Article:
Gitanjali J. B. is a lot of different things — an MBA and a science graduate, an Odissi dancer and a ballerina (who trains in Russia for a month every year), a wife and a mother, and a karate black belt as well. But there's one goal she'd set for herself a long time ago that she didn't achieve until recently — to become a publisher and bring out the sort of books she wanted to read but didn't find in bookstores.
That's how Helios Books, Chennai's newest independent publishing house, came into existence, last year. Its maiden publication, “The Wind and the Rain”, an evocative period novel set in God's Own Country, and written by the late George K. Mathew, former head, Department of English, Madras Christian College, was recently launched before a packed audience by the Madras Book Club. But bringing out quality English literary fiction is just one of Gitanjali's ambitions for Helios.
“Our vision is also to rediscover the forgotten values of Indian culture in a modern context,” she says. “What do we know of the Vedas and the Upanishads and their relevance to our world today?”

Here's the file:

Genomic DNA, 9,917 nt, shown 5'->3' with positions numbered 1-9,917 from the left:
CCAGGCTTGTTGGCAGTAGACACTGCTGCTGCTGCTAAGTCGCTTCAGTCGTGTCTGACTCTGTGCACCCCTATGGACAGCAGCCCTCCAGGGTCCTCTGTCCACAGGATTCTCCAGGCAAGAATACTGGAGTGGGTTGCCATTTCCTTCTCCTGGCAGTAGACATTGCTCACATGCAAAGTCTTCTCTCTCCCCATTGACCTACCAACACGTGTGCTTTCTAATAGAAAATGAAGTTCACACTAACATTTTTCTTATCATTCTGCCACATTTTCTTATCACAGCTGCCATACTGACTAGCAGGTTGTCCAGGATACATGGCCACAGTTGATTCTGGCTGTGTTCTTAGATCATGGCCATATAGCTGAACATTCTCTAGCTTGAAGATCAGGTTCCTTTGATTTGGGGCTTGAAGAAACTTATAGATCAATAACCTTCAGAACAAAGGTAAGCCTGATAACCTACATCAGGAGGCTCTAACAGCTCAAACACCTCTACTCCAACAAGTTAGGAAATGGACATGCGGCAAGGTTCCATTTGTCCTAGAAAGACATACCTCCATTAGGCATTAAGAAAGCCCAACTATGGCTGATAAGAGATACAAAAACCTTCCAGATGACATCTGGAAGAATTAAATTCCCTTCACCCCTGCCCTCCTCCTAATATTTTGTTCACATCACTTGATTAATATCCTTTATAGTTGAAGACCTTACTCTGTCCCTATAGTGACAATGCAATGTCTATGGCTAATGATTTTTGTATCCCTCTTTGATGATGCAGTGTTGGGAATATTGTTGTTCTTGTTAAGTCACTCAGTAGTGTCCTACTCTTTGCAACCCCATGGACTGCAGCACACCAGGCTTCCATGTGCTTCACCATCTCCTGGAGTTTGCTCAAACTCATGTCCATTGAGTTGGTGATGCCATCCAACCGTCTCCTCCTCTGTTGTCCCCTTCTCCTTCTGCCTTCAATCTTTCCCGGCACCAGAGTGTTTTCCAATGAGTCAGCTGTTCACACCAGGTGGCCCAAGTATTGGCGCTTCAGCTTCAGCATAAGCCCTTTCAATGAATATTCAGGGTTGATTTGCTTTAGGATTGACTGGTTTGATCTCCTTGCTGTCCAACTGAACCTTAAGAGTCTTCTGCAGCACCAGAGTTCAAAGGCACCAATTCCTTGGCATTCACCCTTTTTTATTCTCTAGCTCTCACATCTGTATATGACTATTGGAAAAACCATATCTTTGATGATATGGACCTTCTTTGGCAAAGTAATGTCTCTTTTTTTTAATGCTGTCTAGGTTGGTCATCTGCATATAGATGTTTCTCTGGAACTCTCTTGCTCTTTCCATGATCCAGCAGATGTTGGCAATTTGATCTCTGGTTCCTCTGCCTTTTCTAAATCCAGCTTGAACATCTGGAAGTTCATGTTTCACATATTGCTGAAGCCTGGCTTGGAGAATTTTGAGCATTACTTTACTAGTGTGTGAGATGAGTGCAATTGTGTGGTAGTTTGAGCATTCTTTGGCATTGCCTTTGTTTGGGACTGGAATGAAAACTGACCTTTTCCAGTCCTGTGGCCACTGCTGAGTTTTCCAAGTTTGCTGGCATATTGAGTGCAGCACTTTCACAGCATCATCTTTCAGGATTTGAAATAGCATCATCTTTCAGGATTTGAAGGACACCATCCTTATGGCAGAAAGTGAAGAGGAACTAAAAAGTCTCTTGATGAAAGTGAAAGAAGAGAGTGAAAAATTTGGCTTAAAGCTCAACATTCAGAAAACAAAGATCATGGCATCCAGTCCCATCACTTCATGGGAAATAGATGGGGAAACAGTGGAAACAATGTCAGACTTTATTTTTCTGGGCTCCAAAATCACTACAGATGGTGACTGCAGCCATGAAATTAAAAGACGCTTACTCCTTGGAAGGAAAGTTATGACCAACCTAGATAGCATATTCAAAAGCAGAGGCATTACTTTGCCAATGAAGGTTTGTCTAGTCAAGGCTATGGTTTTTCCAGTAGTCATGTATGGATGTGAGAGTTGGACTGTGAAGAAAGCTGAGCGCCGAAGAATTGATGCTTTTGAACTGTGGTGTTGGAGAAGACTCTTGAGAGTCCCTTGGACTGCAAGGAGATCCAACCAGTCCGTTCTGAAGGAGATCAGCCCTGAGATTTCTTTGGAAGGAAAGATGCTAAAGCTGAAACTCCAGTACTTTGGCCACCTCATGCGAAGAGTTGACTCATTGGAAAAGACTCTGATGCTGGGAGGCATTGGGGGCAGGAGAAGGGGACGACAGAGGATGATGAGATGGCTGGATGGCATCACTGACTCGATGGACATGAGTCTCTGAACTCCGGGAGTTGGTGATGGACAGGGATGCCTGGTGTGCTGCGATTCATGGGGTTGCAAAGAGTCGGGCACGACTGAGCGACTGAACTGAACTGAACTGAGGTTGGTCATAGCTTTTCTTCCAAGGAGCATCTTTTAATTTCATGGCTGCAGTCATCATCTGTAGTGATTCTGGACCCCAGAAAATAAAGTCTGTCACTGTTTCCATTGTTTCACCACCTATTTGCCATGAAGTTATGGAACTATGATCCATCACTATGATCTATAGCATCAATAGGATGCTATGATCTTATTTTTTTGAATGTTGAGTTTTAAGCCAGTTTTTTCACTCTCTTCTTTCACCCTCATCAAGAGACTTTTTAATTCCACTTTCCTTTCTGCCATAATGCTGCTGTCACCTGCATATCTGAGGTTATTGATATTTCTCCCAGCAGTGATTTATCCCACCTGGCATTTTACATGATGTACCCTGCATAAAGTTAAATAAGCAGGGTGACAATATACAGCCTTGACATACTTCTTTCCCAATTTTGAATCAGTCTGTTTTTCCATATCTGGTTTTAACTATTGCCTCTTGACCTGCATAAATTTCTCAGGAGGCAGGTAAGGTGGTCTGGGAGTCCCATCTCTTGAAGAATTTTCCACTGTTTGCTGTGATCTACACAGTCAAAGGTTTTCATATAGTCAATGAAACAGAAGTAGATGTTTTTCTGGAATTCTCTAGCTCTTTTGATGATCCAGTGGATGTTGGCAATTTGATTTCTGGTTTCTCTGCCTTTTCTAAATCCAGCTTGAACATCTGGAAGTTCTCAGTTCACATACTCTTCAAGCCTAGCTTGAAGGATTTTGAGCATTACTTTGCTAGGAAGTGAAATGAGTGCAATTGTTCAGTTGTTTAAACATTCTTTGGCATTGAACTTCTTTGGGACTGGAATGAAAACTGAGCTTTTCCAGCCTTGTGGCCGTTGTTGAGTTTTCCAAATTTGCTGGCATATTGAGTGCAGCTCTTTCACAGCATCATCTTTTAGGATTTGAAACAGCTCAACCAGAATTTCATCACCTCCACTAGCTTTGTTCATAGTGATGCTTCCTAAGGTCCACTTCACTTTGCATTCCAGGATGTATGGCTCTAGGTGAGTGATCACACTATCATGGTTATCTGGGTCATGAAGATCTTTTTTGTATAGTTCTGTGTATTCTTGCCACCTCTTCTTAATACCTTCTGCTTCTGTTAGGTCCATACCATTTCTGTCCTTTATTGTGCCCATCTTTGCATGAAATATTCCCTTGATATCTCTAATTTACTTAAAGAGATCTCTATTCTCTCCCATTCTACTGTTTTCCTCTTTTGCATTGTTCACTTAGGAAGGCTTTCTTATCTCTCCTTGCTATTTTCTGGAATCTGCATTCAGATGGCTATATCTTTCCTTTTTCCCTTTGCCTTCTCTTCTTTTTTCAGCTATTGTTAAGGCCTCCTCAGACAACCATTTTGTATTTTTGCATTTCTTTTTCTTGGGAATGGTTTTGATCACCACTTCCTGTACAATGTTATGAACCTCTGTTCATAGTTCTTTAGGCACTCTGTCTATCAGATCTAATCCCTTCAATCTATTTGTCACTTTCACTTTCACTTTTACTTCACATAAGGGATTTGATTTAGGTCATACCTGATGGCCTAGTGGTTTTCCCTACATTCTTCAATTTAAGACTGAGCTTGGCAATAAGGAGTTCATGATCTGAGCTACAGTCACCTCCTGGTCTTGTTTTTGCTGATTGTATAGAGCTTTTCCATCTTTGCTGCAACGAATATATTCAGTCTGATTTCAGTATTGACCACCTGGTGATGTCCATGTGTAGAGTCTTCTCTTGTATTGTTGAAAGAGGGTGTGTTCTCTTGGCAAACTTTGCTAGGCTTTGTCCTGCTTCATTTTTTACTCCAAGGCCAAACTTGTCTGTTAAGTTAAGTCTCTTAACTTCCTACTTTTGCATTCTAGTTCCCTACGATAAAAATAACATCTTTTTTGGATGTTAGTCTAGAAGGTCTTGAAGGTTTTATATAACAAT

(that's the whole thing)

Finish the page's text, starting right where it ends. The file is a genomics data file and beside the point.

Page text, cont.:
Gitanjali, as you might have gathered by now, is not one to do things in half measures. So not only does she have in-house researchers — fully funded by Helios — working on this vast project (“we're planning to bring out 40 volumes on Vedic symbolism”), she's also enrolled in a PhD programme to learn more herself.
No armchair publisher
“I didn't want to be an armchair publisher — I needed to understand the Vedas and the Upanishads myself,” she explains. “So I've enrolled for a PhD at the Sri Aurobindo Centre for Advanced Research, studying the concept of immortality in various traditions in the world.”
This love of literature, publishing and Indology comes, she says, from her “106-year-old best friend” K.D. Sethna (also known as ‘Amal Kiran', as he was named by Sri Aurobindo), the poet, publisher, philosopher and author of more than 45 books.
“I would spend entire days with him in Pondicherry as a teen, reading everything from Shakespeare to Shelley,” Gitanjali recalls. “Years later, as a final-year college student, I went in search of his book ‘Light and Laughter' and couldn't find it anywhere. I vowed then that one of the hundreds of things I'd do is start a publishing house and make sure it's never out of print again!”
That dream was put on the backburner as she finished her MBA, worked in a multi-national company for years, and later with her husband in their family business of setting up power plants. “When the company grew to the point when we could hire directors to handle the workload, my husband asked me — ‘ is this what you want to keep doing?'” she says.
Three months of self-reflection later, she had her answer. “Helios is not about the numbers or about making ends meet,” she says. “I can afford to take on a project that adds beauty to the world, even if I sell just 500 copies. If a book we publish touches even one person, I would consider it successful.”